Source: IAAF

World Under 20 Pictured

Today we share images from the World Under 20 championship in Tampere, Finland

The team Kenya arriving then to the jogs and a few running before getting to the stadium to battle it out for glory.

And now to the battle for the honours

Kenya Names World Under-20 Team

World Under-18 team graduated to the junior ranks in style by making it to the Tampere-bound side.
They include Samson Ndingiti (walk race-bronze), Mary Moraa (400m-silver) and Moitalel Mpoke (400m hurdles-silver).

Leonard Bett (2,000m steeplechase), Jackline Wambui (800m), George Manangoi (1,500m) and Caren Chebet (2,000m steeplechase) also made it alongside Edward Zakayo and Stanley Waithaka, who won silver and bronze in 3,000m and Lydia Jeruto, the World Under-18 800m silver medallist.
Also in the team in the only field event is men’s triple jump athlete Philip Musyoka.
Primary school pupils Zena Jemutai (South Rift) and Mercy Chepkorir (South Rift) claimed the two tickets.
Jemutai clocked 9:06.92 beating Chepkorir to second in 9:06.96.
Chepkirui attributed her dismal performance to lack of training, having just recovered from a hamstring injury, while Jemutai, a class seven pupil at Keringet Boarding Primary School, said good training back at home did the trick.

“The battle was tight but my joy is that I made it. I won’t just go to Tampere to add on the numbers, I am targeting a medal,” said Moraa, a Form four student at Mogonga High School.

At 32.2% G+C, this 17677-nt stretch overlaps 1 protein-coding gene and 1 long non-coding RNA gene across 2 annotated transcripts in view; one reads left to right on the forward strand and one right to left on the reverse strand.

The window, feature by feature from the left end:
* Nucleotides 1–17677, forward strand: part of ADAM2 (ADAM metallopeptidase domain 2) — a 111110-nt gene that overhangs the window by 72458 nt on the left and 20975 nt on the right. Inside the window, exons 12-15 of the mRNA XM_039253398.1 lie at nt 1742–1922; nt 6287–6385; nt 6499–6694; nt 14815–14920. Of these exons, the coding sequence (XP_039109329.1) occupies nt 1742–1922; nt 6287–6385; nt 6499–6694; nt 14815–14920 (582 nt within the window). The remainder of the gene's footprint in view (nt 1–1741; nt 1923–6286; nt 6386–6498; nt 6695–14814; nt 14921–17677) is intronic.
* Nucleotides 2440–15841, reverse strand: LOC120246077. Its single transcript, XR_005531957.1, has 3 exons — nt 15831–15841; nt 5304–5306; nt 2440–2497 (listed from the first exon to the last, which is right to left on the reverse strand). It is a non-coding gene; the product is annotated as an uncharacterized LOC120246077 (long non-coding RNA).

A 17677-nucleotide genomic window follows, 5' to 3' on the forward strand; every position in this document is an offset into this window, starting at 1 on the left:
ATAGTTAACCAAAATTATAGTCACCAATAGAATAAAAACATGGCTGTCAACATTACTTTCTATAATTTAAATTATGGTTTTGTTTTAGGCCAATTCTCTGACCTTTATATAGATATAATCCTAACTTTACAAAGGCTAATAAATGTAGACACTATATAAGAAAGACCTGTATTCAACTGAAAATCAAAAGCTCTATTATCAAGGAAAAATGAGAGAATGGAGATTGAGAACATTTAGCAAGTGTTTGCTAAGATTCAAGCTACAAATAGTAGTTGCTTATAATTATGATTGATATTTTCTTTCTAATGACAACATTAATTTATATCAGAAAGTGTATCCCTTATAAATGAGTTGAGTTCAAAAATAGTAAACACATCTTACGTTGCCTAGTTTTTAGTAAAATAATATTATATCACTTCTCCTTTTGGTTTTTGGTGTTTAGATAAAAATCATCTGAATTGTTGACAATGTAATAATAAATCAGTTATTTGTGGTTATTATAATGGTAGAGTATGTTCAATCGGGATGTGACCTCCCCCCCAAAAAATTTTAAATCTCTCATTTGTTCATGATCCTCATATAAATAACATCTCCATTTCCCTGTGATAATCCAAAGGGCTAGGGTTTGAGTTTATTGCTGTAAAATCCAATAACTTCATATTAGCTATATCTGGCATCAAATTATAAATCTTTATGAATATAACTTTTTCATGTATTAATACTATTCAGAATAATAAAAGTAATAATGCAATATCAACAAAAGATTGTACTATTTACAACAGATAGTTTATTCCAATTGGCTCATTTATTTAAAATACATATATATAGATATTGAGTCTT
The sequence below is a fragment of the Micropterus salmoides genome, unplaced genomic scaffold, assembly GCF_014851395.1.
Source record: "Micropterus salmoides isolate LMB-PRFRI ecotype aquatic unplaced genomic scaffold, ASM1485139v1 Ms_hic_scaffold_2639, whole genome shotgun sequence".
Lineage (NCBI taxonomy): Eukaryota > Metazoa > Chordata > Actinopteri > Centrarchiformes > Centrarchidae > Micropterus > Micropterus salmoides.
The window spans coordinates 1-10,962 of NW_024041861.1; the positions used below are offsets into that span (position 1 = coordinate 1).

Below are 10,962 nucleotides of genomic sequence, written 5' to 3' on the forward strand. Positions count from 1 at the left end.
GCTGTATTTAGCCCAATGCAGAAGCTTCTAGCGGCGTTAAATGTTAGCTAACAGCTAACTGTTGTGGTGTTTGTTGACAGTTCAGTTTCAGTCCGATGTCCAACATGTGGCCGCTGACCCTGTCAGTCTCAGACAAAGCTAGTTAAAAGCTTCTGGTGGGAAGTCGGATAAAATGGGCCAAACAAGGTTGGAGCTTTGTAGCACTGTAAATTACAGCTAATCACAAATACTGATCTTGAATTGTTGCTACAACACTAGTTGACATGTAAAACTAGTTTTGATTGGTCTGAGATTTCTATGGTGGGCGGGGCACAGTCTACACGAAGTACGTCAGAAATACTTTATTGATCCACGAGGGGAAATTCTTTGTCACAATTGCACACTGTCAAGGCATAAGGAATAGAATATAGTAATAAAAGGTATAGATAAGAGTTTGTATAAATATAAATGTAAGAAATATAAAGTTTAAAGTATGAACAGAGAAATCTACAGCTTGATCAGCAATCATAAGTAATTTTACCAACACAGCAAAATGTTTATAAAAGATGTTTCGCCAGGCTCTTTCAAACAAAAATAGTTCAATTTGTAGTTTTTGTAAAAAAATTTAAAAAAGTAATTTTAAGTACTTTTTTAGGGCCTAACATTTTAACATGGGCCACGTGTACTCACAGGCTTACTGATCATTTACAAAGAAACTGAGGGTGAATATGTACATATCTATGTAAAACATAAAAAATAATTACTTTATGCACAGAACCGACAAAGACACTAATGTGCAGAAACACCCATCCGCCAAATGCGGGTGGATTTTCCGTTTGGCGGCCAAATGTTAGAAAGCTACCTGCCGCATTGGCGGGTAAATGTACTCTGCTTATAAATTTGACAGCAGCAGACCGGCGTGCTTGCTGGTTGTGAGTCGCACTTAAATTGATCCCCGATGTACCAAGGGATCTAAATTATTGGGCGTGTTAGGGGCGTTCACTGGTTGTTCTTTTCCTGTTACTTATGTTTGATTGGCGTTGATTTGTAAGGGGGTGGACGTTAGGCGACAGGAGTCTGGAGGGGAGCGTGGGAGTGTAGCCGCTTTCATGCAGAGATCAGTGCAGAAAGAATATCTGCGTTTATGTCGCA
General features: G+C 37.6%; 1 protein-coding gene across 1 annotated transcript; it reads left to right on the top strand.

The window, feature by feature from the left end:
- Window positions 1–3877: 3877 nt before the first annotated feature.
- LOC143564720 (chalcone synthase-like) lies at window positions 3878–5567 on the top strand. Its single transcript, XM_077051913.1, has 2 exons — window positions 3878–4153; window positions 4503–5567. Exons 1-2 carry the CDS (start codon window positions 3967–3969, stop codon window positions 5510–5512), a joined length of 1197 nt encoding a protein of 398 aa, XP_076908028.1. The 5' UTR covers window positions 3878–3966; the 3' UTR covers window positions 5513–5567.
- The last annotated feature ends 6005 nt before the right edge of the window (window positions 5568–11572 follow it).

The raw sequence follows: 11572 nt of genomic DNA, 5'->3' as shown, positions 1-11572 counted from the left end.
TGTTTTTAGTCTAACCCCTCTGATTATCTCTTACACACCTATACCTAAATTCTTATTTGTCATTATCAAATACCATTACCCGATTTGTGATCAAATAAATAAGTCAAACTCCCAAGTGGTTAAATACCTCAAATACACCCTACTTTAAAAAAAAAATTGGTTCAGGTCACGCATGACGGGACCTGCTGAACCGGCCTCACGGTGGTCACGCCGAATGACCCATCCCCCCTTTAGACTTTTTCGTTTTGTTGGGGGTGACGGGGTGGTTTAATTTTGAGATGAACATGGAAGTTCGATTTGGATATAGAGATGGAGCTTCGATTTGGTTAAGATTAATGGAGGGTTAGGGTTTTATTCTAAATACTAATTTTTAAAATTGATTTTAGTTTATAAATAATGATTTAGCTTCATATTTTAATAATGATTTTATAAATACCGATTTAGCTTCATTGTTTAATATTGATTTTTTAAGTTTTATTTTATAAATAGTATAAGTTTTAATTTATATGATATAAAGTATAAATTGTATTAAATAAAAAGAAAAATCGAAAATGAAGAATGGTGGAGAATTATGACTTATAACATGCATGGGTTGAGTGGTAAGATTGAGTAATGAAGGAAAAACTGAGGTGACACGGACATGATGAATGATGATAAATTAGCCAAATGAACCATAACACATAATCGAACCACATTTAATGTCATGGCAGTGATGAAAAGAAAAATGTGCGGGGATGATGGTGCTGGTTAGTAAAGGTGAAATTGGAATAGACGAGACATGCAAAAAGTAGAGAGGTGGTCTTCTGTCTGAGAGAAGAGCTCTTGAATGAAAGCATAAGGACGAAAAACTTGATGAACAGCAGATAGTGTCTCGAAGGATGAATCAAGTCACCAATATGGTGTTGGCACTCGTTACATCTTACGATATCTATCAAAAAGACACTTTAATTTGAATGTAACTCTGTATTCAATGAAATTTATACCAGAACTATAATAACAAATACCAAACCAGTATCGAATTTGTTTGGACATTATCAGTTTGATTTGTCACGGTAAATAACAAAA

Mpoke timed 50.87 to prevail in the men’s 400m hurdles, as James Mucheru (Nairobi) clocked 51.23 for second place to all book their tickets.
Zakayo, the Commonwealth 5,000m bronze medallist, and Waithaka, the National Cross Country Under-20 champion, strutted to a 1-2 finish in 13:19.74 and 13:23.67 in the men’s 5,000m to earn their berths.

“We have no choice but to maintain our steeplechase reign in Tampere,” said Bett.

“Winning at home shows that I’m in good shape and I will be going for nothing short of victory.”

Ndingiti, the World Under-18 10,000m race walk bronze medallist, clocked 42:03.30 to win his event and qualify, as Moraa timed 54.94 seconds to triumph, beating the qualifying standard time of 55.00 seconds.
Moraa will be the sole Kenyan in the race after second-placed Grace Nyakai (Central), who timed 56.75, failed to qualify.

“The battle was tight but my joy is that I made it. I won’t just go to Tampere to add on the numbers, I am targeting a medal,” said Moraa, a Form four student at Mogonga High School

“I happy I will be defending my title in Tampere. Since winning the title in 2016, I have gained enough experience that will enable defend my title,” said Chespol.

Mary Keitany Wins New York Mini 10K

Mary Keitany continued her reign as the queen of Central Park with a dominating victory at the NYRR New York Mini 10K here this morning.

The 36-year-old Kenyan cruised to her second straight title (and third overall) in the all-women’s race, clocking 30:59 and winning by more than a minute on a spectacular morning with comfortable temperatures (68F/20C) and relatively low humidity. Combined with her three wins in the TCS New York City Marathon, which finishes over the same climb through the park as today’s event, Keitany has earned a formidable reputation in the Big Apple